Med Month Part 3 – Eat More Fruits and Vegetables
Eat More Fruits and Vegetables
May is Med Month and this is the third of five articles where we will discuss what it means to eat the Med Way. The Mediterranean Diet, or the Med Way eating pattern, is the historical eating pattern of those that lived around the Mediterranean Sea but is not necessarily representative of the region’s current population’s eating pattern. In this article, we will look at simple steps 3 – ‘Eat More Vegetables’ and 4 – ‘Eat More Fruits’. Make sure to watch the recipe demonstration video below to see a part 3 recipe, Fruit Chaat.
The Med Way recommends the following for fruit and vegetable consumption
- Eat at least 3 servings of vegetables per day
- 1 serving = 1 cup (2 cups leafy vegetables)
- Choose a variety of colors
- Eat more dark green leafy vegetables such as collards, kale, spinach, and turnip greens
- Eat at least 2 servings of fruits per day
- 1 serving = 1 cup
- Choose a variety of colors
- Include berries such as, blackberries, raspberries, blueberries, and strawberries
There can be a lot of misinformation and confusion about nutrition – especially in the lay press, but even sometimes in the professional literature. However, eating more fruits and vegetables is one thing that most all dietary patterns, nutrition experts, and medical professionals can agree upon. This is because there is so much evidence to support the benefits of a diet heavy in fruits and vegetables.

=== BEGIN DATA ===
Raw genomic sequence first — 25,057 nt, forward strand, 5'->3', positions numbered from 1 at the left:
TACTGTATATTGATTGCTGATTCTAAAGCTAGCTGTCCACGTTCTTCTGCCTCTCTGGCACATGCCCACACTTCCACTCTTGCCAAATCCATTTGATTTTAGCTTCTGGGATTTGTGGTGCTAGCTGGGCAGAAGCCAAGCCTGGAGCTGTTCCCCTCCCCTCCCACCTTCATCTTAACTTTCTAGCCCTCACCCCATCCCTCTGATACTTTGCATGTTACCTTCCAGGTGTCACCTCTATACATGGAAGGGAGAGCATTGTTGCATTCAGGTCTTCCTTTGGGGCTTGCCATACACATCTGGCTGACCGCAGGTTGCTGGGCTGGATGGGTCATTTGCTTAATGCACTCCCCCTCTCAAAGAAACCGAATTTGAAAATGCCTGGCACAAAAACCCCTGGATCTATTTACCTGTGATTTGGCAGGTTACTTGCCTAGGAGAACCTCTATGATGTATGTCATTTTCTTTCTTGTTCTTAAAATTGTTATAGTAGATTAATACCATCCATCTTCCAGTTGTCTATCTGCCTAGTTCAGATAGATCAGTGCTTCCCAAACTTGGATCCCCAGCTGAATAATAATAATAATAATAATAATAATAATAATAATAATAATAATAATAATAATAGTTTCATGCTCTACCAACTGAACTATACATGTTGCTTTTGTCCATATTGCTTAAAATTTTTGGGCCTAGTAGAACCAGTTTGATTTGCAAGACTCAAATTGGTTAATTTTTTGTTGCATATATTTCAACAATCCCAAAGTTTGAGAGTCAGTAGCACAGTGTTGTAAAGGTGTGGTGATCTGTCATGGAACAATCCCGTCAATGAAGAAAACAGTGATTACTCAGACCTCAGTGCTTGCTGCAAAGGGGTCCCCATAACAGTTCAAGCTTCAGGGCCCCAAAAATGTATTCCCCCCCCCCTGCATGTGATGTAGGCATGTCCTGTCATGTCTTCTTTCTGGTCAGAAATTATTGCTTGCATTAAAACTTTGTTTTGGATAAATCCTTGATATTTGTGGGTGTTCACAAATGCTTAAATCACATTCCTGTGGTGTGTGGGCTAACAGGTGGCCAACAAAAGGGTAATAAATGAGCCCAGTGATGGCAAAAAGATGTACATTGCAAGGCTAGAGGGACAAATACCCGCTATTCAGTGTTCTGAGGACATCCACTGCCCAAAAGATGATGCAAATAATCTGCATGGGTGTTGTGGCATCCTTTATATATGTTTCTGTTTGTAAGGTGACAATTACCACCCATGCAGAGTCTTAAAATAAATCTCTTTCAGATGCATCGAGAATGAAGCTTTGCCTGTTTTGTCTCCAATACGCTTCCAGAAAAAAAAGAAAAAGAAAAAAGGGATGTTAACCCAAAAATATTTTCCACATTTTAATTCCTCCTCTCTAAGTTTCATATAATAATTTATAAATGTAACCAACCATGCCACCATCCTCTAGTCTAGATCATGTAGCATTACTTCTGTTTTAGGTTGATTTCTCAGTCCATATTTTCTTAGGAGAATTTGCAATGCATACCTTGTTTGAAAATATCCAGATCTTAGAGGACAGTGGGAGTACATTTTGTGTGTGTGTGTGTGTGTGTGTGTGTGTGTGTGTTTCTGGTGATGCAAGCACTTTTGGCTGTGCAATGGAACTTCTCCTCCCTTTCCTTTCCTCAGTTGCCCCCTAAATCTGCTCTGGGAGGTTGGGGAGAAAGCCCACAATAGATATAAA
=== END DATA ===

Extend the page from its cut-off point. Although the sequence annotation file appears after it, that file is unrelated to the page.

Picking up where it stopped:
A recent large study looking at the importance of fruits and vegetables with respect to weight found that:
- As fruit and vegetable intake goes up, weight goes down.
- Items that were found to be associated with a lower weight (i.e. weight busters) were:
- Apples and pears
- Cruciferous vegetables
- Green leafy vegetables
- All other fruits and non-starchy vegetables
- The two vegetables that were not found to be protective against a higher weight were corn and potatoes. These starchy vegetables are two of the most popular choices in the United States (potatoes being the #1 vegetable consumed in the United States).
The takeaway – We need to not only consume more fruits and vegetables, but we need to focus our attention away from the starchy choices that are so popular in our country and towards other vegetables that have greater health benefits, such as the weight busters featured on this slide.
We want to make fruits and vegetables cost-effective, convenient, and crave-able! We can do this by:
- Buying on sale
- Buying in season
- Buy canned or frozen
- Great option! Just avoid butter and cheese sauces in frozen vegetables.
- Plan so there is no waste
Convenient – prep, prep, prep:
- Buy single-serve bags:
- If it fits within your food budget, buying ready-to-eat produce can help to get more fruits and vegetables on to your plate.
- Have fruit washed and ready to go:
- Having fruit washed and ready to eat will make it easier to grab when you need it.
- Leave washed fruit in a bowl on your counter or table so that you remember to grab some when you are hungry or heading out the door.
- Put cut-up / peeled fruits and vegetables in your lunch:
- Packing your lunch with ready-to-eat produce (whether you bought it that way or prepped it yourself) will make you more likely to eat it.
- Pre-prep salad and other vegetables:
- Pre-prepped produce will make eating fruits and vegetables more convenient. You can prep produce in advance yourself, buy items that are already pre-prepped, or do a little bit of both. The key is to find what works for you.
- If pre-prepping produce yourself, recruit a family member to help.
Lastly, one way to increase vegetable consumption is to include vegetables in variations of your family’s favorite meals: